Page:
The top five flavor trends for summer 2024

By Rachel Arthur

- Last updated on GMT

What flavors are trending? Pic: getty/debbielewisharrison
What flavors are trending? Pic: getty/debbielewisharrison

Related tags Flavor Cocktails spirits Diageo

Ready for a spicy tamarind mangorita? Or excited about a parmesan espresso martini? Diageo highlights the top flavor trends it’s watching this summer.

Diageo – whose brands include Guinness, Gordon’s and Smirnoff – compiled its insights from tracking conversations on social media. To do this, it turned to Ai Palette – an AI and machine learning tool – to identify emerging trends across the F&B universe.

From Habanero to Hibiscus, here’s what the spirits giant is tracking.

Umami

umami t and i studio

What is umami? It’s known as the ‘fifth taste’, with savory notes that enhance traditional flavor profiles, and reflects exploration of different experiences, traditions and cultures.

In the US, conversations around the Korean paste gochujang are up 55%, as are those for Asian flavors such as seaweed (up 53%) and tahini (up 45%).

In the UK, conversations around turmeric have shot up 79%. But that’s not just about health-obsessed consumers looking for superfoods. It’s a flavor that’s being used in cocktails, including margaritas.

The export value of K-Pop – along with Squid Game becoming Netflix’s most watched show ever – shows the interest in Korean culture. But there’s also growing interest in Indian and Japanese lifestyles.

The parmesan espresso martini has become a viral hit in the US, shifting from a TikTok fad to a firm fixture of the Starbucks reserve menu.

Spicy Spark

spices getty simonkr

Jalapeño heads up the spicy spark in today’s flavor world. It’s become a ‘powerhouse ingredient’ in cocktails: with social chatter growing in the UK (up 32%), Canada (up 27%) and the US (up 25%).

Habanero, Aji Amarillo, and other Latin-inspired flavours are popular infusions for bartenders, with Italian chilli Pepperoncini experiencing a 53% growth in conversations in Australia.

Latin and Tex Mex cuisines have overtaken Italian as America’s ‘go-to’ food order: so it’s no surprise to see spicy, Mexican ingredients like chipotle win over consumers.

In bloom

elderflower getty judish haeusler

Floral and natural infusions – think elderflower or rhubarb – are set to dominate spirits and cocktails: reflecting a similar trend in the world of fashion.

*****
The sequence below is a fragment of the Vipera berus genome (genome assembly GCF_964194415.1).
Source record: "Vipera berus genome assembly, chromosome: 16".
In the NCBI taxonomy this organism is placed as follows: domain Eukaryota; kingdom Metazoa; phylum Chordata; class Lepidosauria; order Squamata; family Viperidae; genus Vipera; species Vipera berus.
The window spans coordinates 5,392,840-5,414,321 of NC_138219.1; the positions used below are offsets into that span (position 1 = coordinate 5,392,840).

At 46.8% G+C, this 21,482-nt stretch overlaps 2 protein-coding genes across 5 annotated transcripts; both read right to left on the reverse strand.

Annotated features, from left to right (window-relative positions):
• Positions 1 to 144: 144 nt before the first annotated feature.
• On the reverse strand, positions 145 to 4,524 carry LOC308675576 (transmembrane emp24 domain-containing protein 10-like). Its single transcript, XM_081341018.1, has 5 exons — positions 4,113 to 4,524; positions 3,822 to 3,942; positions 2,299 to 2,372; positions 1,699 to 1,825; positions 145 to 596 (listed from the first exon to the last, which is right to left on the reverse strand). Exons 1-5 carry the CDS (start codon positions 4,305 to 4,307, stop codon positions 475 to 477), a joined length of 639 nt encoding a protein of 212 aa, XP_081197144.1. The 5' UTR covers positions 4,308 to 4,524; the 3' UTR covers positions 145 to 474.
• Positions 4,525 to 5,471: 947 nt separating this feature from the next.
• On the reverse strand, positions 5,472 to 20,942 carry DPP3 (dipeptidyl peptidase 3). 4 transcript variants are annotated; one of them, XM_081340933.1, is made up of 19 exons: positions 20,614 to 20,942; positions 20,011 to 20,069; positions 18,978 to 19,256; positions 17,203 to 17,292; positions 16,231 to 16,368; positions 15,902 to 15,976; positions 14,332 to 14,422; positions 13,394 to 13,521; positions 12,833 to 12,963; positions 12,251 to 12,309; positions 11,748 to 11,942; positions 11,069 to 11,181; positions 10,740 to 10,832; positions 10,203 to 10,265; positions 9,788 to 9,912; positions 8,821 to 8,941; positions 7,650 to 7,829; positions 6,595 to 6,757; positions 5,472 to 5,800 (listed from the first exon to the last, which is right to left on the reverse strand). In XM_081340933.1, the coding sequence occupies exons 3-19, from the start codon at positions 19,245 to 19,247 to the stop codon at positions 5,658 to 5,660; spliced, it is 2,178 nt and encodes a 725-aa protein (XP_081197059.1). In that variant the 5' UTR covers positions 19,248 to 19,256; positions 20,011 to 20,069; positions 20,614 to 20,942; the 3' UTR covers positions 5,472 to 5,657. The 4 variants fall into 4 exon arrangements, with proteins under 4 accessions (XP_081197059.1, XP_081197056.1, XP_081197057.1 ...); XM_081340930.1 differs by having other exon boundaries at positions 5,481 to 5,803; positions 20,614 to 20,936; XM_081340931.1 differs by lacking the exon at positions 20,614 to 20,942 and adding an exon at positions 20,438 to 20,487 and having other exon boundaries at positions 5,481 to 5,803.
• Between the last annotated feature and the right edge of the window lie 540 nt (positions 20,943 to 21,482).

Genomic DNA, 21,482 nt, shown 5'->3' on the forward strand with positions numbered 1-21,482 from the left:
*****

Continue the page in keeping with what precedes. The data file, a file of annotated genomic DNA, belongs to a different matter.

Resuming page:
Elderflower has always been popular in the UK, but this is growing: conversations about the flavor are up 67% in France.

Rhubarb is gaining momentum, as is hibiscus.

Brands that can use locally sourced ingredients and botanicals may find a winning edge over their competitors.

Tropical triumphs

tropical fruits getty alexraths

The frustrations of the pandemic and lockdowns have not been forgotten. People are looking to make up for missed adventures: almost a third of Brits aged 18-25 are seeking out activities like safari and island hopping.

Tropical flavors help bring dreams to life with fruits like guava, passionfruit and pineapple.

Tamarind – a tropical fruit native to Africa – is trending in cocktails: with conversations about the ingredient up 50% in the US (and 27% in the UK).

Tasty treats

coffee cocktails getty catlane

Flavor isn’t just about flavor. It’s also about transforming those into multi-layered experiences and treat-based drinks are becoming increasingly popular.

Coffee-based cocktails are trending: particularly interest in the latin-inspired carajillo and frozen espresso martinis. Hazelnut, nutmeg, walnut and cocoa are also other ingredients to watch out for.

Indulgent, treat-focused beverages could even start to replace traditional desserts.

Image credits, top to bottom: getty: debbie lewis harrison, t and i studio,  simonkr, judish haeusler, catlane, alexraths.

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